Whether an individual qualifies as an “employee” under the Georgia Workers’ Compensation Act is not always a straightforward determination. Although some individuals clearly fall within the definition of employee, and others are statutorily defined as employees under the Act, some workers can have a hard time proving their employee status, preventing them from recovering workers’ compensation benefits. In a recent appellate decision, one court considered whether a volunteer driver who was involved in a serious car accident fell under that state’s definition of employee.
In that case, the county’s transportation agency had a program that transported residents to medical and other appointments through the use of volunteer drivers. The claimant applied to be a driver in the volunteer program. On the application, she stated that she was working “too much” as a volunteer guardian ad litem “w/o pay” and “[n]eed[ed] [a] little extra.”
The county’s volunteer manual stated that there was no employment contract between the county and the volunteer driver. As a volunteer driver, the claimant received around $260 per week, which was based on her mileage each week. Drivers were required to submit a record of miles driven and received money based on the miles driven. The driver’s manual referred to the payment as reimbursement. It was the only form of payment between the county and the drivers.
The claimant sustained significant injuries in the car accident, including a broken neck, broken ribs, and a fractured spine. She filed for workers’ compensation benefits, but the county argued she was ineligible for benefits because she was not an “employee” under the state’s workers’ compensation act.
The state’s supreme court held that she was not an employee because she did not receive “wages.” The court explained that the payments she received were based on the number of miles she drove and were calculated based on the federally established mileage rate. Therefore, the court determined that the payments were a “reimbursement” rather than wages, and she was not an employee under the state’s workers’ compensation act and did not qualify for benefits.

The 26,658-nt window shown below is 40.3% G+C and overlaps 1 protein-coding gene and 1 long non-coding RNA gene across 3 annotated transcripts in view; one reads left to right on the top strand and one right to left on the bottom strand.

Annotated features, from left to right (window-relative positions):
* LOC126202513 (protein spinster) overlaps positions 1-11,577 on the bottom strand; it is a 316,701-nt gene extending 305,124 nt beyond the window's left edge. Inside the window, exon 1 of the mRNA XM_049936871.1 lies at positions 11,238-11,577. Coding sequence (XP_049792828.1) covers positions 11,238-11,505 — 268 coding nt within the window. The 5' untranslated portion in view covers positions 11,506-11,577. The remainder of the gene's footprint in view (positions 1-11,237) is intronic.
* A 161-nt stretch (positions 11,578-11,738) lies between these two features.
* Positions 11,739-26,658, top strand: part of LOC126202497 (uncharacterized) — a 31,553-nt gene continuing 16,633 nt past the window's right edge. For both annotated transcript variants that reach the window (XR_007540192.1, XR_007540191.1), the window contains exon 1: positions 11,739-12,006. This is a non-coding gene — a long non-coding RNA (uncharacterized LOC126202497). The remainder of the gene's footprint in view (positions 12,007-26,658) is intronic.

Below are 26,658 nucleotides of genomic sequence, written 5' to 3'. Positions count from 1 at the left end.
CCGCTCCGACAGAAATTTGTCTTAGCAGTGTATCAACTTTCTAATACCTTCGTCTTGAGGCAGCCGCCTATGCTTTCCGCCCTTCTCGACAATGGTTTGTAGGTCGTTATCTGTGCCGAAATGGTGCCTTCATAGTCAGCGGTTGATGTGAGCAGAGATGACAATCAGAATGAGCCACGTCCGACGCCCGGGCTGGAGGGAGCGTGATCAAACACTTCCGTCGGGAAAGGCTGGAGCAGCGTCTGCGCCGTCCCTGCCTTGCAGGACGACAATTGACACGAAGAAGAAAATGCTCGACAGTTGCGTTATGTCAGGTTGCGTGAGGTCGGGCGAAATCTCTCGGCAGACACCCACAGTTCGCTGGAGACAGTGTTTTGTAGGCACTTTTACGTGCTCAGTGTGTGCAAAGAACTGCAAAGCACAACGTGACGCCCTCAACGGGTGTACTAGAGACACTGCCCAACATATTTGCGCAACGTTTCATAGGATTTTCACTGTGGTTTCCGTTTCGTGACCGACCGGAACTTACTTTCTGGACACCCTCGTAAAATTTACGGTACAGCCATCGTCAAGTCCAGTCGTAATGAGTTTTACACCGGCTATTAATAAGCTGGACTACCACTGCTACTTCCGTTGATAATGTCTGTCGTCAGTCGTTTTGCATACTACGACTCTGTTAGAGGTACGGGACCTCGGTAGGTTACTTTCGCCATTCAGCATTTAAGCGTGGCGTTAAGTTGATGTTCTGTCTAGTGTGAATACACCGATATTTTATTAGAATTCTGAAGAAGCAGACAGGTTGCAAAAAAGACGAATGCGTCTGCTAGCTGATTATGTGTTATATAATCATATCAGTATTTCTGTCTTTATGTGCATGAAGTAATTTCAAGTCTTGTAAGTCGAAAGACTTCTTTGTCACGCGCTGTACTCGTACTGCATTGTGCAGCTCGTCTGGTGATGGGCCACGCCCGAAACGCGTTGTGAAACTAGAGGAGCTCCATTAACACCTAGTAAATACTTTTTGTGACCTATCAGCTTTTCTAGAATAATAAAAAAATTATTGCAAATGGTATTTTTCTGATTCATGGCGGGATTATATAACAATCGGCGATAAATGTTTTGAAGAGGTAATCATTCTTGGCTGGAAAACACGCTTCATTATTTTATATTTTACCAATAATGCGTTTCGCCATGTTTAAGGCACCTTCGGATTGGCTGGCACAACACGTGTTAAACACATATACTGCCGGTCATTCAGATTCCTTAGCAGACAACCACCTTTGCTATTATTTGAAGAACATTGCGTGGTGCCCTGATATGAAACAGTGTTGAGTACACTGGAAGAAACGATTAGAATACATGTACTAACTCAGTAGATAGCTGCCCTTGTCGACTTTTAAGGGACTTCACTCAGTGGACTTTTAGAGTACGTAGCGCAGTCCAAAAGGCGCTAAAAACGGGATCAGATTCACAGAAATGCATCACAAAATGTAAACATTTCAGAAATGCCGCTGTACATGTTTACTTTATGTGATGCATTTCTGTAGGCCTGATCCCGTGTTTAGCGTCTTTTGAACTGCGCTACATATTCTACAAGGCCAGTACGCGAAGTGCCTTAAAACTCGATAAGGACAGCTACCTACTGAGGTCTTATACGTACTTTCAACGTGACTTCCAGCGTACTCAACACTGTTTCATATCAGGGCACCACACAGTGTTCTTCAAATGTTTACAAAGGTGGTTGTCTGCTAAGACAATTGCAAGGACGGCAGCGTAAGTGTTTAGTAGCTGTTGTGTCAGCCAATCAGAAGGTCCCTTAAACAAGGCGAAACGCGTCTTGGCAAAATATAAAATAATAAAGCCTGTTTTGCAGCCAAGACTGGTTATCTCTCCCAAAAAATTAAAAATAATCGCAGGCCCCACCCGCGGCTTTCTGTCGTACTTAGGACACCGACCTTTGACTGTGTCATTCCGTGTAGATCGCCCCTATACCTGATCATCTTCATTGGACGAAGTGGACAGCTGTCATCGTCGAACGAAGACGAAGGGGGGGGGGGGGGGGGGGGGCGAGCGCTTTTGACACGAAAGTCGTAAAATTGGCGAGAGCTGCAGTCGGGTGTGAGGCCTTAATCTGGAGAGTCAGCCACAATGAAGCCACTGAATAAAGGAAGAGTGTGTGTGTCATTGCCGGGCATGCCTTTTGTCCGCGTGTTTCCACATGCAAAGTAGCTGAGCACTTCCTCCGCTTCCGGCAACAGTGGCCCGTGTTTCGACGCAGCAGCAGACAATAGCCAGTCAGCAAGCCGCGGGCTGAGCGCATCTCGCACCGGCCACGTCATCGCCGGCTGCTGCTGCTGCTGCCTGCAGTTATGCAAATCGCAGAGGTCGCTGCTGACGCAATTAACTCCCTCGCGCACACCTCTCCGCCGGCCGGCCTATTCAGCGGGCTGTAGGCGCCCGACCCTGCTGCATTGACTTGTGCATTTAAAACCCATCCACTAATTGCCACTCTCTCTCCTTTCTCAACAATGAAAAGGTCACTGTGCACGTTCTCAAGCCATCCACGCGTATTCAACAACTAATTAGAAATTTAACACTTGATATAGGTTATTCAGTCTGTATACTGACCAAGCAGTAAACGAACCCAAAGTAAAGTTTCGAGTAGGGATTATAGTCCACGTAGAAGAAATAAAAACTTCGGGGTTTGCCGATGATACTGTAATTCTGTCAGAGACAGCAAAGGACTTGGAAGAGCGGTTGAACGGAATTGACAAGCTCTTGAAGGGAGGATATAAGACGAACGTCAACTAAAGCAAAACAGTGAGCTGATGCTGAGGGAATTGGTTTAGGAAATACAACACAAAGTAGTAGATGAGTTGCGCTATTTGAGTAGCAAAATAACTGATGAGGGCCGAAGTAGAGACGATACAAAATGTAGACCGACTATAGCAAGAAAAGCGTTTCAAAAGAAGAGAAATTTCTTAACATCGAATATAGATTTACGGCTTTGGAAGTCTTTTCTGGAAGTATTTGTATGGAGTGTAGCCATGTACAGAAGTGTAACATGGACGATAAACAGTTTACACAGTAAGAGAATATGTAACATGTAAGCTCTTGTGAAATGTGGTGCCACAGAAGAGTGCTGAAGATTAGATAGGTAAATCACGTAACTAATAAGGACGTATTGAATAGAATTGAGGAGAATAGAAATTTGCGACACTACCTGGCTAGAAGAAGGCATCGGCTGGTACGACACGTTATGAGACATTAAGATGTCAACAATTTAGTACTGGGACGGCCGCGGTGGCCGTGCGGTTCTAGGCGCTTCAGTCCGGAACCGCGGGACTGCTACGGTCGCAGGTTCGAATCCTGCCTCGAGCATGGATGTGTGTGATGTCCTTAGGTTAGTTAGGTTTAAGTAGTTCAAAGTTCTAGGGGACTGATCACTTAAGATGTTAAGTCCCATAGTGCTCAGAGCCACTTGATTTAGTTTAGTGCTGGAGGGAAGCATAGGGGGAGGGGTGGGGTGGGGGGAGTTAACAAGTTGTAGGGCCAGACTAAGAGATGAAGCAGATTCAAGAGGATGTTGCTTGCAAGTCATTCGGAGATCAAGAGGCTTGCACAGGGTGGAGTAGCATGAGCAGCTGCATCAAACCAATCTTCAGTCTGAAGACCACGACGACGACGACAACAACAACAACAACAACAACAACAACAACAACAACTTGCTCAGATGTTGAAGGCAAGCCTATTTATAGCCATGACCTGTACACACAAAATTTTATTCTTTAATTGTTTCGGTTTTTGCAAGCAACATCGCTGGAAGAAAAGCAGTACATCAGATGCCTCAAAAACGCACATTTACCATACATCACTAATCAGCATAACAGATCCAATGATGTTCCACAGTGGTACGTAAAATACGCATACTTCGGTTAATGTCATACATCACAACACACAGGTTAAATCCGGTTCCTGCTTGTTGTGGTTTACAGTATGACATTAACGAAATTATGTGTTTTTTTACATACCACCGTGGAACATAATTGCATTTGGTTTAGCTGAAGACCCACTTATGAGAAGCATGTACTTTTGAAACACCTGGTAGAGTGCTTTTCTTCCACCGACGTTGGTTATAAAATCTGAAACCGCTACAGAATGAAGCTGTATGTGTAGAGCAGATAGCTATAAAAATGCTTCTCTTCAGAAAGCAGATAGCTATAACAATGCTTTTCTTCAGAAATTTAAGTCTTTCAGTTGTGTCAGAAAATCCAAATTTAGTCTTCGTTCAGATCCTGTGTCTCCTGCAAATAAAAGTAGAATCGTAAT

Determining Employee Status Under Georgia’s Workers’ Compensation Act
The Workers’ Compensation Act in Georgia defines an “employee” under O.C.G.A. § 34-9-1 as “every person in the service of another under any contract of hire or apprenticeship, written or implied,” subject to certain exceptions. Generally, an employment relationship requires a contract, or an agreement, between the parties, as well as payment for services. However, what qualifies as an agreement and as payment is not always clear, as the case above demonstrates. Importantly, in Georgia workers’ compensation cases, the claimant has the burden of proving that an employment relationship exists.
Have You Been Injured in a Work Accident?
If you have been injured in a Georgia workplace accident, you may be eligible for benefits through the workers’ compensation program. Even if you were not being paid in a traditional manner, or are not sure whether you qualify as an employee, you may still be entitled to benefits. At the law office of J. Franklin Burns, P.C., we handle all types of Georgia workers’ compensation claims, from the straightforward to the exceedingly complex. Our Georgia law firm offers quality legal representation and responsive client service. We are friendly, approachable attorneys who take the time to talk to you about your concerns. For a free consultation, call us at 404-303-7770 or contact us through our online form.
More Blog Entries:
Court Finds Employee May Receive Workers’ Compensation Benefits After Car Accident Occurring on the Way to Weekend Training, June 5, 2018, Atlanta Workers’ Compensation Lawyer Blog
Injured Georgia Worker Required to Disclose Side Business While on Medical Leave, May 23, 2018, Atlanta Workers’ Compensation Lawyer Blog